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The Double Haul

by Bruce Richards
The haul technique we use for fishing, or teaching someone else, will most likely vary significantly from the technique of a competitive distance caster.
Steve Rajeff Fly Casting

Steve Rajeff in competition

A recent discussion of the double haul with Gordy Hill, Dayle Mazzarella and Walter Simburski was very interesting and caused all of us to take a very hard look at what we know, and what we don’t. The following are my thoughts on double hauling. I think the other guys would agree with most, but not all, of what I write.

Hauling is normally done to increase line speed, and it does that in a couple ways. Some of the energy of each haul goes directly to increasing line speed by pulling the line through the rod guides. Hauling also causes a bit of extra rod bend which also translates to more line speed when the rod unloads. Some anglers haul simply to reduce the strain on the rod arm.

As with most other sports, technique varies considerably. The haul technique we use for fishing, or teaching someone else, will most likely vary significantly from the technique of a competitive distance caster, so I’ll try to point out some of those differences. The basics of hauling are the same no matter the application.

Timing – First, the easy part. The haul hand should stop accelerating the line right as the rod reaches RSP1. (Editor’s Note: RSP1 stands for “Rod Straight Position 1,” which is the position of the rod just as the loop forms. The caster bends the rod then “stops,” the rod unbends and when it is straight, that is RSP1. When the rod counterflexes, then rebounds, and goes straight again, that is position RSP2.) At that point the rod tip quickly decelerates and the fly line overtakes it forming the loop. The haul must stop accelerating the line at the same time to be most efficient. If the haul stops before RSP1 maximum speed won’t be reached. Also, stopping the haul early reduces the load on the rod which will cause the rod tip to rise to some degree which may cause a tailing loop.

Stopping the haul late (hauling past RSP1) won’t cause a tailing loop but will reduce cast distance. Hauling past loop formation means pulling back on the bottom leg of the loop, a “check haul” in essence. When we pull back on the bottom leg of a loop it forces the top leg to turn over a bit more quickly, but the cast will be shorter than without the “check haul”. So, for most efficient hauling, stop the haul right at RSP1.

Now, when should the haul start? This has been the subject of many discussions and there isn’t one right answer, it all depends on your objective. Let’s look at three scenarios, assuming in each case that ending haul hand speed is the same and the same amount of force is applied.

#1 – Haul starts when casting stroke starts
#2 – Haul starts midway through the casting stroke
#3 – Haul starts very late in the casting stroke, just before RSP1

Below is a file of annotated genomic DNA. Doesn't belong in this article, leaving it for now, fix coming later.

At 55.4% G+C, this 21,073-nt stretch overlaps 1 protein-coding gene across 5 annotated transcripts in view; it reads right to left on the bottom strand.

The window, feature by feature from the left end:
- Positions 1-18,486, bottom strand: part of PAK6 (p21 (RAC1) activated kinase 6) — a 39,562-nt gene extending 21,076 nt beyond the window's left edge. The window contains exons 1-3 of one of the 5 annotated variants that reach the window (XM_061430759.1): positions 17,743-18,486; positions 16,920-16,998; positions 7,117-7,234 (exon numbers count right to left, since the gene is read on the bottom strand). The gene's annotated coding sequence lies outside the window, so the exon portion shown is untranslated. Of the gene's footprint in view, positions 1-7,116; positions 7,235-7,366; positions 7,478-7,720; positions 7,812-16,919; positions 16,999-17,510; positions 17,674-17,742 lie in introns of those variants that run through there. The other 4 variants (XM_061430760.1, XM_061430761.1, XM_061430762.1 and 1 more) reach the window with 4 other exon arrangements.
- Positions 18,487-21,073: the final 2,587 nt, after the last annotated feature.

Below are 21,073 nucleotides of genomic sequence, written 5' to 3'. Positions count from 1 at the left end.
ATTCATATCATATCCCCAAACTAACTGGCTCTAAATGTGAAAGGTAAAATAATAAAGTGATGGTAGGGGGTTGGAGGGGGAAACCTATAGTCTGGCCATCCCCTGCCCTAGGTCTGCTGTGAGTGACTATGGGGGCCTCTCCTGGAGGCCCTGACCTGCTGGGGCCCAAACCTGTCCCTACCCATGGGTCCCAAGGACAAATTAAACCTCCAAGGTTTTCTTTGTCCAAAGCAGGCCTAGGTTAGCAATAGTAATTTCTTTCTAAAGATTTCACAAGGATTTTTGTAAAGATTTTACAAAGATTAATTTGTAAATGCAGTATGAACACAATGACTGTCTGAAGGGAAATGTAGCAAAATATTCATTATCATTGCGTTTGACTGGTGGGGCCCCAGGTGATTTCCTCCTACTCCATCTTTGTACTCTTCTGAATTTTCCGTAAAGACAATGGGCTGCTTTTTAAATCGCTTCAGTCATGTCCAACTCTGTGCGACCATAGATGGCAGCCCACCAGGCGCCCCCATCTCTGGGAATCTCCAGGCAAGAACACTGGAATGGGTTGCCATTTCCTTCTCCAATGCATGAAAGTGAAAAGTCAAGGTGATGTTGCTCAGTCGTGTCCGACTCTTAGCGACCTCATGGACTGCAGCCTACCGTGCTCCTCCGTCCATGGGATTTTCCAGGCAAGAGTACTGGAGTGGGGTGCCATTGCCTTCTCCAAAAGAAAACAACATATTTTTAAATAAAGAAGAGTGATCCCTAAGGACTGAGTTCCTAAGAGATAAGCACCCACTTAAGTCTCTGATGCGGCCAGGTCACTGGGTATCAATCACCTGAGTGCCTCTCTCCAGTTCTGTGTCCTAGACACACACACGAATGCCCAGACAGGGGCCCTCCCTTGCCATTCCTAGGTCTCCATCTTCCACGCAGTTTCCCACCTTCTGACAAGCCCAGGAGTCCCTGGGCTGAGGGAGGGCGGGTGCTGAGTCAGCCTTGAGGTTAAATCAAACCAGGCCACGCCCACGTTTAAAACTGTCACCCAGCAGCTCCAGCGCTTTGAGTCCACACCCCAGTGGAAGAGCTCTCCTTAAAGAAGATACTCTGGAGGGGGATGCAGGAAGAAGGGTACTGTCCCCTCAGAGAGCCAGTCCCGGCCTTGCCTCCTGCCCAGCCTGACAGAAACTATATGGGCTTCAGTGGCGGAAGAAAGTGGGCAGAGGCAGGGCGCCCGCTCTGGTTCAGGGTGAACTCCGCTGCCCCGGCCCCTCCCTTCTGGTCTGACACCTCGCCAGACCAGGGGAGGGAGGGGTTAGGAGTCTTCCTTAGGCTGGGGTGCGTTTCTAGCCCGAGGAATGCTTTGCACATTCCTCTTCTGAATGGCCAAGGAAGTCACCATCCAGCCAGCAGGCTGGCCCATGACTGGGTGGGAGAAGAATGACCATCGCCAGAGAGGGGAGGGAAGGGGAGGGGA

#1 – When the haul starts at the beginning of the casting stroke there is plenty of time to make a smooth, gradual haul. Timing is easy, both hands start to accelerate the line at same time. Because the force of the haul is applied over a long time period it will bend the rod somewhat less than in scenarios 2 & 3. Since the haul and additional rod bend start from the beginning of the casting stroke this kind of haul is unlikely to cause tailing loops.

A bit less line speed is generated due to less additional rod bend, but timing is easy (easier to learn, and teach) and haul caused tailing loops rarely occur.

#2 – Starting the haul about halfway through the casting stroke, when the rod butt is about vertical has some advantages but disadvantages too. Obviously, if the haul starts later but the same hand speed is reached at RSP1, the haul must be made more quickly. This will result in a bit more rod bend. That means more line speed but, abruptly adding more rod bend in the middle of the casting stroke often results in tailing loops. If done carefully and very smoothly it can work, but #2 is much more difficult to perfect than #1.

#3 – Making a very fast, abrupt haul very late in the casting stroke will bend the rod more than hauling earlier, but is the most difficult technique to master. The casting stroke itself on most casts lasts less than half a second, trying to time a haul into the last 25% of that time period requires a lot of practice.

So, who should haul when? If you are a competitive distance caster at the top level you need to do everything you can to maximize distance, everyone else will be. Hauling as late as possible may add some distance. Of course, that assumes there is time to haul late. If you watch video of top casters like Steve Rajeff, or Rick Hartman, or Paul Arden you’ll see that not only do they haul very quickly, but they rotate the rod very quickly through the casting stroke also. If accelerating the line very rapidly bends the rod more, rotating the rod very quickly with the rod hand bends it even more. If your casting stroke is slow enough that you have time to choose when to haul, your casting stroke isn’t fast enough to make you competitive.

Watch this video of Steve Rajeff competing in Denver, does he have time to delay his haul?

There is much more to be gained by maximizing the quickness of your casting stroke than by trying to pair a late haul to a sub optimal casting stroke. Informal studies have shown that hauling only adds about 15% to distance casts, the other 85% comes from the casting stroke. Obviously, perfecting the casting stroke is the place to start for more distance.

I’m not trying to discourage anyone from hauling, I haul on most casts whether fishing, playing or competing, it makes fly casting more fun. My point is that the “delayed haul” is not the panacea some think it to be, and it is much more difficult to learn, teach, and perfect. Certainly developing a very powerful, smooth casting stroke with the rod comes first.